25 June 2019 | Story Leonie Bolleurs | Photo Barend Nagel
Marnus du Plooy
Marnus du Plooy, recipient of a Fulbright Scholarship, will depart for the Duke University in Durham, North Carolina, in August to complete a doctoral degree.

Marnus du Plooy will receive his master’s degree at the University of the Free State’s Winter Graduation Ceremony.

After completing his BSc degree in Microbiology, he discovered a passion for this field of research and enrolled for postgraduate studies in the Department of Microbial, Biochemical and Food Biotechnology at the UFS.

During his master’s, Du Plooy focused on the pathogenic yeasts, Cryptococcus neoformans and a related species, C. deneoformans.

Passion for science instilled at a young age

His passion for this field comes from a young age. “Both my parents were Science teachers and they instilled a love for Science in me. At school, I enjoyed the Science subjects the most and usually obtained my highest marks in these,” Du Plooy said. 

The pathogenic yeasts studied by Du Plooy, Cryptococcus neoformans and the sister species, C. deneoformans, often cause meningitis in immunocompromised individuals, such as in people living with HIV/Aids.

He pointed out: “Infection caused by these yeasts is right on the heels of TB as the second largest killer of HIV-positive patients in sub-Saharan Africa. The focus of my master’s project was to investigate new ways in which genes can be ‘switched off’ in these yeasts in order to study the role of the genes in virulence. Doing so could help to identify new drug targets for the treatment of this form of meningitis in subsequent studies.”

Expanding his international footprint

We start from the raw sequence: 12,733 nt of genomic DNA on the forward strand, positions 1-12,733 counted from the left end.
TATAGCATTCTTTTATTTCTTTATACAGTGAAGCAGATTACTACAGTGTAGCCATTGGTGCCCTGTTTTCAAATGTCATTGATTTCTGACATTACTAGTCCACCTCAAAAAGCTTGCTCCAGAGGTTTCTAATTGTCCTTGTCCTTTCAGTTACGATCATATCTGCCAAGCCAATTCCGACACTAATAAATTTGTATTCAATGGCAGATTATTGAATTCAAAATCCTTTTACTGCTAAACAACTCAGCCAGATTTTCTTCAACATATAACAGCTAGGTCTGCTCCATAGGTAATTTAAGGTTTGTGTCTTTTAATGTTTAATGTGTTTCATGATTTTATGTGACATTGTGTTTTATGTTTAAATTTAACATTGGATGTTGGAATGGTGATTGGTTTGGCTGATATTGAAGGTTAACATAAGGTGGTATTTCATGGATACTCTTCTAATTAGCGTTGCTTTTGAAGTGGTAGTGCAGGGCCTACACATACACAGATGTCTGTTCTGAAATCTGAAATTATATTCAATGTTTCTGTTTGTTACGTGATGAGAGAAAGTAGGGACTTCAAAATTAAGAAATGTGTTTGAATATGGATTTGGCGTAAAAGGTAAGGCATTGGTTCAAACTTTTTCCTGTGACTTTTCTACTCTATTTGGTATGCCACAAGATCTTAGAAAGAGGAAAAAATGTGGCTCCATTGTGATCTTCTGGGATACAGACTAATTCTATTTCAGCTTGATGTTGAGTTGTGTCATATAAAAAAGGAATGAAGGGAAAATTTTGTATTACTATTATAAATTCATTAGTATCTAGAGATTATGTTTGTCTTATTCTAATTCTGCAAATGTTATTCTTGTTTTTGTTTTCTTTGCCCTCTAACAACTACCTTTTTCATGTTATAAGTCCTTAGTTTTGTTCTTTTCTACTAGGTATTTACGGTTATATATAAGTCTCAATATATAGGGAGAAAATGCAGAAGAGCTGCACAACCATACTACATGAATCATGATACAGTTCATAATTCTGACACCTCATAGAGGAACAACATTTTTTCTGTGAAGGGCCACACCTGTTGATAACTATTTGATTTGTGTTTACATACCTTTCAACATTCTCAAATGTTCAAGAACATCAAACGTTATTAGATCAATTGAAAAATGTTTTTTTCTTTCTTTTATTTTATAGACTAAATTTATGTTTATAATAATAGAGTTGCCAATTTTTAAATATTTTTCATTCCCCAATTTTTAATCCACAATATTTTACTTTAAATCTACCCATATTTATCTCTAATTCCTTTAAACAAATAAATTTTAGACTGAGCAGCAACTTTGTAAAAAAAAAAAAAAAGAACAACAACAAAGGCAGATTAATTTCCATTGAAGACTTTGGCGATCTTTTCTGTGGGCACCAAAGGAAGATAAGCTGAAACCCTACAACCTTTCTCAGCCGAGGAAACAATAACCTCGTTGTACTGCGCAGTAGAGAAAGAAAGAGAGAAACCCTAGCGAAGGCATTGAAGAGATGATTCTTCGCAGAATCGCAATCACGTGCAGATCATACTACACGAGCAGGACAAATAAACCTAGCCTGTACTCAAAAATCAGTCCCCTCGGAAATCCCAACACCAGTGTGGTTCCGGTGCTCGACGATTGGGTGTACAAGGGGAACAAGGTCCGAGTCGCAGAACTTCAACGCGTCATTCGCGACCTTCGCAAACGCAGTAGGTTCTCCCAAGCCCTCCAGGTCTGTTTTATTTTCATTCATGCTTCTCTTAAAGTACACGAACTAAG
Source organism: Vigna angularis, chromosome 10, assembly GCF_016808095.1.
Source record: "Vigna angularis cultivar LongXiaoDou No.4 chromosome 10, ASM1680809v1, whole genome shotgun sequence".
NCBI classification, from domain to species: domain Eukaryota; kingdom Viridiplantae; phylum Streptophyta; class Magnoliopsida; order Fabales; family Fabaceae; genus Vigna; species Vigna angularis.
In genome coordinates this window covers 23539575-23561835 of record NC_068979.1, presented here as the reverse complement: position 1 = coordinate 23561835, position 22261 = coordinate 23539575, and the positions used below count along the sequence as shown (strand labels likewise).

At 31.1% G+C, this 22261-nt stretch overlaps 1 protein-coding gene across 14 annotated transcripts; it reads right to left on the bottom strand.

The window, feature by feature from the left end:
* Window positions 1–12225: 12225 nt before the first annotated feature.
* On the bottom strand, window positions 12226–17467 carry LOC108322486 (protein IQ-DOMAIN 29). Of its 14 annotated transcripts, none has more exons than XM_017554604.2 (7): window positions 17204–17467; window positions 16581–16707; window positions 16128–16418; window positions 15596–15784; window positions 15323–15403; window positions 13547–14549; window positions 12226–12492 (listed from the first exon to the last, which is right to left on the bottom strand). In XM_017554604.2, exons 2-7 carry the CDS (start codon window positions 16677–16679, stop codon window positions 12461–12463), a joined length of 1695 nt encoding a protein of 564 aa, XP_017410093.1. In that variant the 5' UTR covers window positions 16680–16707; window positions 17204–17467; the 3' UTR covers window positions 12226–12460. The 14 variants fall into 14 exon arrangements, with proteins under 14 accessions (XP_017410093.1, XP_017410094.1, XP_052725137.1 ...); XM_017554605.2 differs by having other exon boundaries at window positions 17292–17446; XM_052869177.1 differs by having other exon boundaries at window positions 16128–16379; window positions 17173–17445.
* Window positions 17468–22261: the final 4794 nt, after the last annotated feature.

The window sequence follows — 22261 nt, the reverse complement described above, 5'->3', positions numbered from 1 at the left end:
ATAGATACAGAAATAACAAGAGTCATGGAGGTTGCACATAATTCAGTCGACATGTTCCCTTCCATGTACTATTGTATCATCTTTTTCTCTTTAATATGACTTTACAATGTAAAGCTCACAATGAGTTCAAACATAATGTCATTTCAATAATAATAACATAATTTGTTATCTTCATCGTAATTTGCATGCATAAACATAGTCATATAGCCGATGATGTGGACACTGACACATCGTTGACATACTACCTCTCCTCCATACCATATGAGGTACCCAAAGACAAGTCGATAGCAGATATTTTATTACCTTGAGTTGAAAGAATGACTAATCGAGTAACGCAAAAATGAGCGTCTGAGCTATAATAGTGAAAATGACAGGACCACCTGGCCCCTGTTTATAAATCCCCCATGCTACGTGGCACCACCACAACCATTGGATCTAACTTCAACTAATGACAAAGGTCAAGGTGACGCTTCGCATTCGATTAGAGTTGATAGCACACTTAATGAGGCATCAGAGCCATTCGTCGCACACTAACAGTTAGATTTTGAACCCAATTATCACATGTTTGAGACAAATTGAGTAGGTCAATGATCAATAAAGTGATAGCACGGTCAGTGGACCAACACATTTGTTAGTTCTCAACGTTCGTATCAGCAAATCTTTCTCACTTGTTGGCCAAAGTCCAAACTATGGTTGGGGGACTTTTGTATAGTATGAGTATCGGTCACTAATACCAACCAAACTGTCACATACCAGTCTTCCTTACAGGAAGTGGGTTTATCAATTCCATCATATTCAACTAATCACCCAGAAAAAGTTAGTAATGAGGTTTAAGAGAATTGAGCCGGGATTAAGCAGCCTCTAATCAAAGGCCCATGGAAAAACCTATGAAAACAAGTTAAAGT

Although Du Plooy received his master’s degree from the UFS, he grabbed the opportunity to study abroad with both hands. He applied for and received a Fulbright scholarship from the Fulbright Foreign Student Programme, giving him the opportunity to study in the US.

“I did not expect to get very far with the application, as very few candidates are selected each year. I was very lucky to receive a Fulbright scholarship and an admission offer from Duke University for PhD studies in Microbiology,” said Du Plooy.

He hopes to continue with research on Cryptococcus and to contribute to improving the lives of HIV/Aids patients. “I have always been interested in pharmaceutical and medical research and noticed a need for better cryptococcal treatments, especially in sub-Saharan Africa. Cryptococcal meningitis is a neglected disease which claims more than 600 000 lives worldwide every year. The current treatment options are several decades old, with some only available in well-resourced areas.”

Du Plooy will depart for the US in August. “The duration of the degree is four to five years, where-after I will return to South Africa to apply what I have learned at home.”



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